The term “aromatization” is used herein in its generally accepted sense and thus may be defined as a process to convert aliphatic hydrocarbons to aromatic hydrocarbons. There are many aromatization technologies described in the prior art using C3-C8 aliphatic hydrocarbons as raw material; see e.g. U.S. Pat. No. 4,056,575; U.S. Pat. No. 4,157,356; U.S. Pat. No. 4,180,689; Micropor. Mesopor. Mater 21, 439; WO 2004/013095 A2 and WO 2005/08515 A1. Accordingly, the aromatization catalyst may comprise a zeolite, preferably selected from the group consisting of ZSM-5 and zeolite L and may further comprising one or more elements selected from the group consisting of Ga, Zn, Ge and Pt. In case the feed mainly comprises C3-C5 aliphatic hydrocarbons, an acidic zeolite is preferred. As used herein, the term “acidic zeolite” relates to a zeolite in its default, protonic form. In case the feed mainly comprises C6-C8 hydrocarbons a non-acidic zeolite preferred. As used herein, the term “non-acidic zeolite” relates to a zeolite that is base-exchanged, preferably with an alkali metal or alkaline earth metals such as cesium, potassium, sodium, rubidium, barium, calcium, magnesium and mixtures thereof, to reduce acidity. Base-exchange may take place during synthesis of the zeolite with an alkali metal or alkaline earth metal being added as a component of the reaction mixture or may take place with a crystalline zeolite before or after deposition of a noble metal. The zeolite is base-exchanged to the extent that most or all of the cations associated with aluminium are alkali metal or alkaline earth metal. An example of a monovalent base:aluminum molar ratio in the zeolite after base exchange is at least about 0.9. Preferably, the catalyst is selected from the group consisting of HZSM-5 (wherein HZSM-5 describes ZSM-5 in its protonic form), Ga/HZSM-5, Zn/HZSM-5 and Pt/GeHZSM-5. The aromatization conditions may comprise a temperature of 450-550° C., preferably 480-520° C. a pressure of 100-1000 kPa gauge, preferably 200-500 kPa gauge, and a Weight Hourly Space Velocity (WHSV) of 0.1-20 h-1, preferably of 0.4-4 h-1.

Preferably, the aromatization comprises contacting the LPG with an aromatization catalyst under aromatization conditions, wherein the aromatization catalyst comprises a zeolite selected from the group consisting of ZSM-5 and zeolite L, optionally further comprising one or more elements selected from the group consisting of Ga, Zn, Ge and Pt and wherein the aromatization conditions comprise a temperature of 400-600° C., preferably 450-550° C., more preferably 480-520° C. a pressure of 100-1000 kPa gauge, preferably 200-500 kPa gauge, and a Weight Hourly Space Velocity (WHSV) of 0.1-20 h-1, preferably of 0.4-4 h-1.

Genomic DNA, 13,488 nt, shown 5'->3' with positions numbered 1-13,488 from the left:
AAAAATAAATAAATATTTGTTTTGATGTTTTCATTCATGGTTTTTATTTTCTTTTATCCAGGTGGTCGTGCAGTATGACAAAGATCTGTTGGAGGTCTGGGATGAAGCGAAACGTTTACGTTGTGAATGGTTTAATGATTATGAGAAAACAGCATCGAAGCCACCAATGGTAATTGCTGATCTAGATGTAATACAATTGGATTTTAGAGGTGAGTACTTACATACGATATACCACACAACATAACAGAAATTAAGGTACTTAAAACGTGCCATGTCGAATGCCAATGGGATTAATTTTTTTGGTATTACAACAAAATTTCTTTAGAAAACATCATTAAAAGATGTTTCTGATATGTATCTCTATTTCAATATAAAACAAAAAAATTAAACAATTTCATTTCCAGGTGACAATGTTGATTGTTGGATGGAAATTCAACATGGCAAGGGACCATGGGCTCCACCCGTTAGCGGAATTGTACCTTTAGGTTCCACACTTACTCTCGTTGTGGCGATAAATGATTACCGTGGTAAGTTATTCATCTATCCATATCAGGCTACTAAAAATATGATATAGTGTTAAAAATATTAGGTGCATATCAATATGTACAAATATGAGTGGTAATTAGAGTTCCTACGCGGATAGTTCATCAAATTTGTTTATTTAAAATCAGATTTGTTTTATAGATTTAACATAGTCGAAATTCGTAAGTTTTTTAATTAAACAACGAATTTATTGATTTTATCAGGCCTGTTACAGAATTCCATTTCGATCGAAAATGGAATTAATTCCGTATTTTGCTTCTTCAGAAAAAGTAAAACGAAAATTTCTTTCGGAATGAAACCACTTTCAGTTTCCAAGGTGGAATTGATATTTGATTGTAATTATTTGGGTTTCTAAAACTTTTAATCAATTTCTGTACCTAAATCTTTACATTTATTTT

The process of the present invention (may) involve(s) coking, which comprises subjecting a coker feed stream to coking conditions. The process conditions useful in coking, also described herein as “coking conditions”, can be easily determined by the person skilled in the art; see e.g. Alfke et al. (2007). The term “coking” is used herein in its generally accepted sense and thus may be defined as a (non-catalytic) process to convert heavy hydrocarbon feed stream, which preferably is selected from the group consisting of atmospheric resid and vacuum resid feed, into a gaseous hydrocarbon product comprising methane and C2-C4 hydrocarbons, coker naphtha, coker gas oil and petroleum coke by heating the feed to its thermal cracking temperature; see Alfke et al. (2007) Oil Refining, Ullmann's Encyclopaedia of Industrial Chemistry; U.S. Pat. No. 4,547,284 and US 20070108036. The C2-C4 hydrocarbons fraction produced by coking is a mixture of paraffins and olefins. As used herein, the term “coker naphtha” relates to the light-distillate produced by coking that is relatively rich in mono-aromatic hydrocarbons. As used herein, the term “coker gasoil” relates to the middle-distillate, and optionally also the heavy-distillate, produced by coking that is relatively rich in aromatic hydrocarbons having two or more condensed aromatic rings. One form of coking is “delayed coking” which comprises introducing the heavy hydrocarbon feed stream to a fractionator where cracked vapours are condensed. The fractionator bottom product is subsequently heated in a furnace to a temperature of 450-550° C., and the cracked furnace effluent flows through one of the coke drums in which coke is being formed and deposited. The cracked vapours from the coke drum may be separated further in a fractionator. The coke drums are alternately in use to allow coke removal. A further form of coking is “fluidized coking”, which, in contrast to the delayed coking process, allows continuous operation. Fluidized coking comprises performing the cracking reaction in reactor in a fluid bed of coke particles into which the heavy hydrocarbon feed stream is injected. Coke fines are removed from the cracked vapours in cyclone separators before fractionation. The coke formed in the reactor may flow continuously to a heater, where it is heated to a temperature of 550-700° C. by partial combustion in a fluid bed, from where the net coke production is withdrawn. Another part of the heated coke particles is returned to the reactor to provide process heat.

Preferably, the coking comprises subjecting the coker feed stream to coking conditions, wherein the coking conditions comprise a temperature of 450-700° C. and a pressure of 50-800 kPa absolute.

The coker naphtha produced in the process of the present invention is relatively rich in olefins and diolefins. Preferably, said olefins and diolefins are separated from other hydrocarbons comprised in the coker naphtha by extraction; see e.g. U.S. Pat. No. 7,019,188. The accordingly separated olefins may be subjected to aromatization.